The Fly-Fisher's Entomology

Alfred Ronalds The Fly-Fisher's Entomology
Alfred Ronalds The Fly-Fisher's Entomology
Alfred Ronalds The Fly-Fisher's Entomology
Alfred Ronalds The Fly-Fisher's Entomology
Alfred Ronalds The Fly-Fisher's Entomology
Alfred Ronalds The Fly-Fisher's Entomology
Alfred Ronalds The Fly-Fisher's Entomology
Alfred Ronalds The Fly-Fisher's Entomology
Alfred Ronalds The Fly-Fisher's Entomology
Alfred Ronalds The Fly-Fisher's Entomology
Alfred Ronalds The Fly-Fisher's Entomology
Alfred Ronalds The Fly-Fisher's Entomology
Alfred Ronalds The Fly-Fisher's Entomology
Alfred Ronalds The Fly-Fisher's Entomology
Alfred Ronalds The Fly-Fisher's Entomology
Alfred Ronalds The Fly-Fisher's Entomology
Alfred Ronalds The Fly-Fisher's Entomology
Alfred Ronalds The Fly-Fisher's Entomology
Alfred Ronalds The Fly-Fisher's Entomology
Alfred Ronalds The Fly-Fisher's Entomology
Alfred Ronalds The Fly-Fisher's Entomology
Alfred Ronalds The Fly-Fisher's Entomology
Alfred Ronalds The Fly-Fisher's Entomology
Alfred Ronalds The Fly-Fisher's Entomology
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The Fly-Fisher's Entomology

150.00

Alfred Ronalds | London: Longmans, Green & Co, 1868.

Book in very good condition.

Hand colored frontispiece and 19 hand colored plates

The Fly-Fisher's Entomology is the archetype fly-fishing how-to book. Most fly-fishing historians credit Ronalds with setting a literature standard in 1836 that is still followed today Describing methods, techniques and, most importantly, artificial flies, in a meaningful way for the angler and illustrating them in colour is a method of presentation that can be seen in most fly-fishing literature today. As the name implies, this book is mostly about the aquatic insects—mayflies, caddisflies and stoneflies—that trout and grayling feed on and their counterpart artificial imitations. Less than half the book (chapters I–III) is devoted to observations of trout, their behaviour, and the methods and techniques used to catch them.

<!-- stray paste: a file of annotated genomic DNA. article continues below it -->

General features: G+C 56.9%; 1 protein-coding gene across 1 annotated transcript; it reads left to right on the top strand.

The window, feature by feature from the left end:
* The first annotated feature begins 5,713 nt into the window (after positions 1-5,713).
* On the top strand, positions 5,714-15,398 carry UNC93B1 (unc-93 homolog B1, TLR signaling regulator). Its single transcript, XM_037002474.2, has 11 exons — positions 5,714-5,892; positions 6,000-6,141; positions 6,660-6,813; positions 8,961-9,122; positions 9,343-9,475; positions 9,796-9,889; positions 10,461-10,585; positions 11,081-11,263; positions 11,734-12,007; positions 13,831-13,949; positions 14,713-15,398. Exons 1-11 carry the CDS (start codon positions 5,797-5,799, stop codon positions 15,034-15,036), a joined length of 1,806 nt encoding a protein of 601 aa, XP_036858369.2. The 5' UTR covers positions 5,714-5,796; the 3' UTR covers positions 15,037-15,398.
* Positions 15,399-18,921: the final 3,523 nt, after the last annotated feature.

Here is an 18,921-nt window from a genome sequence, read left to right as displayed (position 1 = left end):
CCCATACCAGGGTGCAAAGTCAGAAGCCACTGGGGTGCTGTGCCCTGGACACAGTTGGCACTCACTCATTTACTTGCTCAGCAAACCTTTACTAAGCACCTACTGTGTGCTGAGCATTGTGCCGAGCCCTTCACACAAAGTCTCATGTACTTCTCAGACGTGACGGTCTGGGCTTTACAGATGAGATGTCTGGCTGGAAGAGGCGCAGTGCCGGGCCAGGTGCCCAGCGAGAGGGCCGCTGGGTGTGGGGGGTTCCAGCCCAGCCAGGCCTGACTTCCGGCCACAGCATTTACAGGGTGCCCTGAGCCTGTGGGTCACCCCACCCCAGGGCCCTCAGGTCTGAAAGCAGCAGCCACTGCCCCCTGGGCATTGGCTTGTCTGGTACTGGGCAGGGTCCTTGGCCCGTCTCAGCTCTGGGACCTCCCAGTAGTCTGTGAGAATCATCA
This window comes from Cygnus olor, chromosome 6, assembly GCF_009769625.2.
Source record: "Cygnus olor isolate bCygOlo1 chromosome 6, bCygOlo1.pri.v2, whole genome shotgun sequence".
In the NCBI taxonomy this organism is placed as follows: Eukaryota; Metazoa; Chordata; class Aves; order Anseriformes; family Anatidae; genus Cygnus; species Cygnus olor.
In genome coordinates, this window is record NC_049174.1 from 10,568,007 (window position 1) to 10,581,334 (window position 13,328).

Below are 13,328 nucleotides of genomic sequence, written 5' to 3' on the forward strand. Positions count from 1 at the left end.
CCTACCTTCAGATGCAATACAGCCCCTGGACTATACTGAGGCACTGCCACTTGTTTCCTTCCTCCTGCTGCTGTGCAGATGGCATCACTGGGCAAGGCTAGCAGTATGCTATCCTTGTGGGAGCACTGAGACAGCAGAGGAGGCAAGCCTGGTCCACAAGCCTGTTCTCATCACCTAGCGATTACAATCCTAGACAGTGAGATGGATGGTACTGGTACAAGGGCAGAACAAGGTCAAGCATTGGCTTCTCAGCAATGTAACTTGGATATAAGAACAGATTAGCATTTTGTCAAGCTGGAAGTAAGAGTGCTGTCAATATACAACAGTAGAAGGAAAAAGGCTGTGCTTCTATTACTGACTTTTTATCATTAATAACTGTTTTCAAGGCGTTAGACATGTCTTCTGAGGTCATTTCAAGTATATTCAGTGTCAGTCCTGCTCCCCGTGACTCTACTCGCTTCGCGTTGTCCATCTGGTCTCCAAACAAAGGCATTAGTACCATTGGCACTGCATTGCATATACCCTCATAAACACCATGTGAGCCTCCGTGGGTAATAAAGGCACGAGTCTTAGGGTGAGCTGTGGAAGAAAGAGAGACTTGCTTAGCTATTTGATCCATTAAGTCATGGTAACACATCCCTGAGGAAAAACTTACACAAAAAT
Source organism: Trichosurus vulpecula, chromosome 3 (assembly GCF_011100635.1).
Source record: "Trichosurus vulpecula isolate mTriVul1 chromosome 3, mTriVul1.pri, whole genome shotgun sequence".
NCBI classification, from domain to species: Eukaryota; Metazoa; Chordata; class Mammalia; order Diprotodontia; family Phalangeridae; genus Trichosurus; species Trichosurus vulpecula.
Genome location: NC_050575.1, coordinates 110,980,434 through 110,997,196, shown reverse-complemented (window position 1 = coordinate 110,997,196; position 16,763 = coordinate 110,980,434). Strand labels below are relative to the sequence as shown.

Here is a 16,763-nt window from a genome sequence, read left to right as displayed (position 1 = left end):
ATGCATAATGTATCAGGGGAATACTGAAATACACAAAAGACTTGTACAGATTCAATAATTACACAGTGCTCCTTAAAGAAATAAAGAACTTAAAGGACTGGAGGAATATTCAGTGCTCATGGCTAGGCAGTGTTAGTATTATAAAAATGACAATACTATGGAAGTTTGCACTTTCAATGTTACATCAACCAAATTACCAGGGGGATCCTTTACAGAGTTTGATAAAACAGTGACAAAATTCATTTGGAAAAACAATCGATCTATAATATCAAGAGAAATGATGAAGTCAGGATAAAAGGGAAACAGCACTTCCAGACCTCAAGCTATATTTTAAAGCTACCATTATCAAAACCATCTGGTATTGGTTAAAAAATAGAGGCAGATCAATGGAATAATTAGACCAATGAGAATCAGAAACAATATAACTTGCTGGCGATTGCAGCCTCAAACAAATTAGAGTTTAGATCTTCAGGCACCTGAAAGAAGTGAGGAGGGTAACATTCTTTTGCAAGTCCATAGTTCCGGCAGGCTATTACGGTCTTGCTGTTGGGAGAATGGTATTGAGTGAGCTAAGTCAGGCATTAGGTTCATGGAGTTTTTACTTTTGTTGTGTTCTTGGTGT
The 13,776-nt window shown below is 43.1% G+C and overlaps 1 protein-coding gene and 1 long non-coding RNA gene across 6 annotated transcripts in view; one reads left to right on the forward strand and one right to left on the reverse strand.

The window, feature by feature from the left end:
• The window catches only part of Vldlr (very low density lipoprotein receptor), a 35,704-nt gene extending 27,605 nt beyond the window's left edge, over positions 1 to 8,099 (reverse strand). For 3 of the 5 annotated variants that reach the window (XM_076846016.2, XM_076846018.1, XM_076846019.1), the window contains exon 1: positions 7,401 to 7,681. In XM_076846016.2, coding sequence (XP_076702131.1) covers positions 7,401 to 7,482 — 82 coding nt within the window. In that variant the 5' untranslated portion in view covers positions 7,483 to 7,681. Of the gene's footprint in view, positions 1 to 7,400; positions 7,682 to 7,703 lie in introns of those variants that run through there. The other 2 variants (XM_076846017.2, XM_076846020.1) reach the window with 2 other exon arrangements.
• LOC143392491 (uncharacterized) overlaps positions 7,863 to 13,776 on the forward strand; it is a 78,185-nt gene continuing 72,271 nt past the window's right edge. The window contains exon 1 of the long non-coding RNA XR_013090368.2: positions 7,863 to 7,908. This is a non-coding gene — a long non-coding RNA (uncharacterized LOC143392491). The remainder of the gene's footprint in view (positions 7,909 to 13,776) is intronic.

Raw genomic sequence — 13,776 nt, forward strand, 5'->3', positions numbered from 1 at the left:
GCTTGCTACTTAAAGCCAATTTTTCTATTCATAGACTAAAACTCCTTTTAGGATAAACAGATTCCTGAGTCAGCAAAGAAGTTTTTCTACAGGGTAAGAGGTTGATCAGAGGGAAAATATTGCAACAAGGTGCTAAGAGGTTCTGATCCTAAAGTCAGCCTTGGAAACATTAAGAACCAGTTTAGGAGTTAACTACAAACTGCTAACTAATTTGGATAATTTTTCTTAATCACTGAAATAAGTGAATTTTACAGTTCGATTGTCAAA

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The Author of this little work entreats that it may be considered and judged of as the labour, or rather the amusement, of an amateur; whose chief object has been to facilitate to the Tyro in the art, the making and choice of artificial flies, on a plan of elucidation derived from personal experience. Having himself sorely felt the inadequacy of mere verbal instructions to enable him to tie the natural fly correctly, or even approximately, and the little utility of graphical illustrations unaccompanied by the principal requisite, viz. colour, he has been induced to paint both the natural and artificial fly from nature, to etch them with his own hand, and to colour, or superintend the colouring of each particular impression...